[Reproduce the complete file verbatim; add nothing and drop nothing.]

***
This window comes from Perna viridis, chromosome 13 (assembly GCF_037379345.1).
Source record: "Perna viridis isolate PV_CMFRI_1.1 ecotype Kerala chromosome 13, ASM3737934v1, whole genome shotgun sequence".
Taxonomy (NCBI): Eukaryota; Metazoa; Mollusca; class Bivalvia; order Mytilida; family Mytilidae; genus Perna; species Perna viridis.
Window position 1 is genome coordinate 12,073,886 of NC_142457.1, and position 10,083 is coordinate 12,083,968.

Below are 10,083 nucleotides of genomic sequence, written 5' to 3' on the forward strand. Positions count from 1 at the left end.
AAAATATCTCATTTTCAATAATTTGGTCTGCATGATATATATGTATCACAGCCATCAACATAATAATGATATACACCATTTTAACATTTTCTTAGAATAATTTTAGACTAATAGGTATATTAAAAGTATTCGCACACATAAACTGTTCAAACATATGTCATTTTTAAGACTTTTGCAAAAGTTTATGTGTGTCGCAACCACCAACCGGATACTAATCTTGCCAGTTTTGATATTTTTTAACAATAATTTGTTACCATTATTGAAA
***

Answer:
This window comes from Perna viridis, chromosome 13 (assembly GCF_037379345.1).
Source record: "Perna viridis isolate PV_CMFRI_1.1 ecotype Kerala chromosome 13, ASM3737934v1, whole genome shotgun sequence".
Taxonomy (NCBI): Eukaryota; Metazoa; Mollusca; class Bivalvia; order Mytilida; family Mytilidae; genus Perna; species Perna viridis.
Window position 1 is genome coordinate 12,073,886 of NC_142457.1, and position 10,083 is coordinate 12,083,968.

Below are 10,083 nucleotides of genomic sequence, written 5' to 3' on the forward strand. Positions count from 1 at the left end.
AAAATATCTCATTTTCAATAATTTGGTCTGCATGATATATATGTATCACAGCCATCAACATAATAATGATATACACCATTTTAACATTTTCTTAGAATAATTTTAGACTAATAGGTATATTAAAAGTATTCGCACACATAAACTGTTCAAACATATGTCATTTTTAAGACTTTTGCAAAAGTTTATGTGTGTCGCAACCACCAACCGGATACTAATCTTGCCAGTTTTGATATTTTTTAACAATAATTTGTTACCATTATTGAAA